By Kyle Beatty ‘23, Staff Writer
The College’s plan for the Fall return to campus presumes that COVID tests will be processed within 48 hours, a turnaround time that the White House’s testing czar recently called “not a possible benchmark we can achieve today.”
This year, students won’t start move-in day by greeting their friends and unpacking their bags. Each student will arrive on one of five move-in days, Monday, August 10th to Friday, August 14th, and immediately report to Bream Gym to receive a throat-swab test. After reporting to testing and moving in their belongings, students are to stay sequestered in their rooms with no visitors other than their roommates until their test results have been processed. Students who test positive are quarantined either on campus or at home, while students who test negative are cleared to interact with other students while wearing masks and practicing physical distancing.
The College has acquired sufficient supplies to test all incoming students, and writes that it “hope[s] that test results will be available within 48 hours”. Although the country has experienced widespread testing delays, the College has been assured that its testing “is not in competition with testing done by health care organizations”. The tests will be processed at CLC, a private nonprofit lab in Juniata, PA.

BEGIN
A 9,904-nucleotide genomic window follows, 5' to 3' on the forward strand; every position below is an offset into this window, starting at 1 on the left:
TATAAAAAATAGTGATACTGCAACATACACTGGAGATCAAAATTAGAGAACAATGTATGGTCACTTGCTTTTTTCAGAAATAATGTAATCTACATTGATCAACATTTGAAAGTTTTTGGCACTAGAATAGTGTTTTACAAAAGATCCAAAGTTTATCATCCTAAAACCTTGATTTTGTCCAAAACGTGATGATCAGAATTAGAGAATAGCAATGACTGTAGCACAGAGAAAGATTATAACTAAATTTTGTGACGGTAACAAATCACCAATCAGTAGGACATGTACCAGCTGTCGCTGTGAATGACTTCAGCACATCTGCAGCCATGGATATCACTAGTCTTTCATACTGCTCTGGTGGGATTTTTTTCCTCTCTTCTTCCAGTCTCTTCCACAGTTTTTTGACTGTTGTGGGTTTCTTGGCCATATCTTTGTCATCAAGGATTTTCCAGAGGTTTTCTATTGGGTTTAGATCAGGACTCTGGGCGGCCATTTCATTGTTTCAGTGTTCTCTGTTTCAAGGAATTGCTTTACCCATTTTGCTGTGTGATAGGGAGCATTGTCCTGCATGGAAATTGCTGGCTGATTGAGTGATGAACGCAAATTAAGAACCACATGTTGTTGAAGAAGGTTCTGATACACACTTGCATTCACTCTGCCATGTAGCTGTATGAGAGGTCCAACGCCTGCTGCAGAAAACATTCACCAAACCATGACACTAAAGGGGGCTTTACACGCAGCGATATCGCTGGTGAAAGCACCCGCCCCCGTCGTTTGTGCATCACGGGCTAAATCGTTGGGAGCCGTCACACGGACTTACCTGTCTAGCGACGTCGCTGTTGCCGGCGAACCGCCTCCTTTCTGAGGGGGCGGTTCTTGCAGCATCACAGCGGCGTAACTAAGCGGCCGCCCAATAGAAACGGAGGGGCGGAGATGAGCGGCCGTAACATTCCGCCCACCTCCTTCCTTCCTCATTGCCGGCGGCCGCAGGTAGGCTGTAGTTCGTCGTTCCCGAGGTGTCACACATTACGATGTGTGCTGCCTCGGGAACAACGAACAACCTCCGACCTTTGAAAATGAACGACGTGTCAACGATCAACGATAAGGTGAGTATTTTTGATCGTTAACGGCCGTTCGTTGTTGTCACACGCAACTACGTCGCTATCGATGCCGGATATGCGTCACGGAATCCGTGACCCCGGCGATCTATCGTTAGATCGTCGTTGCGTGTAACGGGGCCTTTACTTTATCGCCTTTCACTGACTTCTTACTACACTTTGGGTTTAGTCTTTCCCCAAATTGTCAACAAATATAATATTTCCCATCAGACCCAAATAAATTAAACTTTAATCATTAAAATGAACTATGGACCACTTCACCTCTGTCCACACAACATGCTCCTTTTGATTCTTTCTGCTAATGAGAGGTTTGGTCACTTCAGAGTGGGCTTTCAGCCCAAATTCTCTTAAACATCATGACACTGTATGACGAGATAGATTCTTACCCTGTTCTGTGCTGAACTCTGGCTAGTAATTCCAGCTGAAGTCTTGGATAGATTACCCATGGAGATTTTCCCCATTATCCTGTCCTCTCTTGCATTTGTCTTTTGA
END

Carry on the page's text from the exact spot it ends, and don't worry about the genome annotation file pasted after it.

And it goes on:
Gettysburg is one of many colleges that have made bold plans to reopen this fall. The tone of the school’s updates has been consistent: if (and this may be bigger if than we care to admit) students consistently wear masks, physically distance, and adhere to the school’s health directives, the campus should remain very nearly COVID-free.
While such plans have been criticized as insufficient to prevent outbreaks, the College hopes that its rigorous testing will filter out any positive cases from the population. But promising such a fast turnaround time may set students up for disappointment and disillusion with the entire program of countermeasures.
For the College’s plan of safety precautions and contact tracing to be effective, the preliminary testing round must be able to guarantee a residential population with a very low rate of infection. As such, this first round of comprehensive testing represents an important hurdle in the reopening process and one that is largely outside of the College’s control.